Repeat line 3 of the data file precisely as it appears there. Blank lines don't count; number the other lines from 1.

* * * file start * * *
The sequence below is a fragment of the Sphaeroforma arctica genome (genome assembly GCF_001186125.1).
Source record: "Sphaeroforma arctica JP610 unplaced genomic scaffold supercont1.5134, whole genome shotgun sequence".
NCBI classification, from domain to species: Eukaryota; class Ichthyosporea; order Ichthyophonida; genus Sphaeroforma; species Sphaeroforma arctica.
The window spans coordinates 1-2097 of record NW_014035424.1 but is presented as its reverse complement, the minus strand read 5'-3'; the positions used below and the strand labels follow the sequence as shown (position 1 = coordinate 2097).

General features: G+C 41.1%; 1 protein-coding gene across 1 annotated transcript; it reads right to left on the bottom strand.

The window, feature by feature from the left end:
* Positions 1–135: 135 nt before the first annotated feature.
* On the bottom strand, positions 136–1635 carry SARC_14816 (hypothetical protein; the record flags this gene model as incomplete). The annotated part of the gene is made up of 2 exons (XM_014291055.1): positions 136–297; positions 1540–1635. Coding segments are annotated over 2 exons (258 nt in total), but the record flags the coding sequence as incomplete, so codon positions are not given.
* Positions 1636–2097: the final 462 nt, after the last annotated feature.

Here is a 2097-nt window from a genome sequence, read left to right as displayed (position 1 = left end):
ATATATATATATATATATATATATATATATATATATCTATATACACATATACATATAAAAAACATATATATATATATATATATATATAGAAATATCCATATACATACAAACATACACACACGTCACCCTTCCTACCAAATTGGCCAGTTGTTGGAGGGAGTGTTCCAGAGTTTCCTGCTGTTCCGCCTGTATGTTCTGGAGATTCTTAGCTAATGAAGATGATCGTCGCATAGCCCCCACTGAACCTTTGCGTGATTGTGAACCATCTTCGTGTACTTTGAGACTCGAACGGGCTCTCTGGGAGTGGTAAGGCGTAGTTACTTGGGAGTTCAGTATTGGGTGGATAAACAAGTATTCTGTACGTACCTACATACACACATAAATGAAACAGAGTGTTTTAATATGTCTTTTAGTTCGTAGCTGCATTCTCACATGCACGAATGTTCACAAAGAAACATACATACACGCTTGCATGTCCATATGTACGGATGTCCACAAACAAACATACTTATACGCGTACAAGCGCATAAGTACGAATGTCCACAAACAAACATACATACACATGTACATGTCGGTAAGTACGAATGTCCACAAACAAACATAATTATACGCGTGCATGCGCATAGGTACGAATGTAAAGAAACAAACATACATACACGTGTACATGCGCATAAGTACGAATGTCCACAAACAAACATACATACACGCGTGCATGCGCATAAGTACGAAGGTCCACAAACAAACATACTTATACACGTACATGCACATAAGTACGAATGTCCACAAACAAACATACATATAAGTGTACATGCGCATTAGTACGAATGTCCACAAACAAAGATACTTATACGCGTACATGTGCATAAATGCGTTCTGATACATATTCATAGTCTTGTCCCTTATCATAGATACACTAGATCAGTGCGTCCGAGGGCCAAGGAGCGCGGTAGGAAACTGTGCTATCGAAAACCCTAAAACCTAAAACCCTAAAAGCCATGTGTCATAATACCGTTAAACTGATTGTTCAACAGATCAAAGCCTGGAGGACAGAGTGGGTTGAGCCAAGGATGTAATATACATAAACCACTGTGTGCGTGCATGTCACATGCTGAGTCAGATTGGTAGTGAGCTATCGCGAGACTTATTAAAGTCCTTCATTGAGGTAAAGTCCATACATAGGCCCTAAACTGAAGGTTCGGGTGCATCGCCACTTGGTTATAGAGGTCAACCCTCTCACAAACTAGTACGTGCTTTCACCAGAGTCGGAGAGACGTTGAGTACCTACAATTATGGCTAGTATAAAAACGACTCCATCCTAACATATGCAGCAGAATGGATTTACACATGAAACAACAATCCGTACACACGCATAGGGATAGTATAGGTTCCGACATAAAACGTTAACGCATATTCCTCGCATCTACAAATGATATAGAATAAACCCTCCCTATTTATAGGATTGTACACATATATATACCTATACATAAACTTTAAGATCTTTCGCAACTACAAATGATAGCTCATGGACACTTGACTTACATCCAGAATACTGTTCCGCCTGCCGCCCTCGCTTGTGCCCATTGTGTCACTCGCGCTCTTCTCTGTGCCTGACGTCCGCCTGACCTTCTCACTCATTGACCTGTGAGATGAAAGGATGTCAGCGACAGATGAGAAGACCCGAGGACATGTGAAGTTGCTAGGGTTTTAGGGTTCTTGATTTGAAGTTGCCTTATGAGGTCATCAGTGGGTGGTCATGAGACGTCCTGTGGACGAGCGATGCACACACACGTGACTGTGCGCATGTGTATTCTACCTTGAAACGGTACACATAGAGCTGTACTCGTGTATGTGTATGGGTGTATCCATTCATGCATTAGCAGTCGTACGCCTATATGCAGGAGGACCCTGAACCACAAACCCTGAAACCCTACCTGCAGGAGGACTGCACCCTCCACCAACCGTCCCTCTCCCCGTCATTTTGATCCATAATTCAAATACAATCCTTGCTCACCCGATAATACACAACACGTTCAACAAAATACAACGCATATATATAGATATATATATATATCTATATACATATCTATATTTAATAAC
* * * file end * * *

NCBI classification, from domain to species: Eukaryota; class Ichthyosporea; order Ichthyophonida; genus Sphaeroforma; species Sphaeroforma arctica.